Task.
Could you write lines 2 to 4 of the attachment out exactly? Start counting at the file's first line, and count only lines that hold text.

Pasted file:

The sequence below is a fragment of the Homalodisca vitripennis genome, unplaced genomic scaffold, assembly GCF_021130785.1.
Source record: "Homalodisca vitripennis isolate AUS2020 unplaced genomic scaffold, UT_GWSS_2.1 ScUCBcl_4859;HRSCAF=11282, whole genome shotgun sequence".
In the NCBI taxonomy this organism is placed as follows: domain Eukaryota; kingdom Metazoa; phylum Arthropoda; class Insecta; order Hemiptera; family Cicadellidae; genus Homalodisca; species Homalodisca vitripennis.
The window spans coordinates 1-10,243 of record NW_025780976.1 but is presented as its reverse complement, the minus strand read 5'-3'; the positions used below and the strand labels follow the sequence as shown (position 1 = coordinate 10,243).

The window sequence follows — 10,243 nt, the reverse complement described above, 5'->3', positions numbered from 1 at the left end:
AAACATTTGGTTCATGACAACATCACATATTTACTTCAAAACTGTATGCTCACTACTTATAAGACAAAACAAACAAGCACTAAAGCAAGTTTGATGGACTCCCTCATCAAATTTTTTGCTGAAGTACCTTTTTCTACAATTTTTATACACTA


Source record: "Homalodisca vitripennis isolate AUS2020 unplaced genomic scaffold, UT_GWSS_2.1 ScUCBcl_4859;HRSCAF=11282, whole genome shotgun sequence".
In the NCBI taxonomy this organism is placed as follows: domain Eukaryota; kingdom Metazoa; phylum Arthropoda; class Insecta; order Hemiptera; family Cicadellidae; genus Homalodisca; species Homalodisca vitripennis.
The window spans coordinates 1-10,243 of record NW_025780976.1 but is presented as its reverse complement, the minus strand read 5'-3'; the positions used below and the strand labels follow the sequence as shown (position 1 = coordinate 10,243).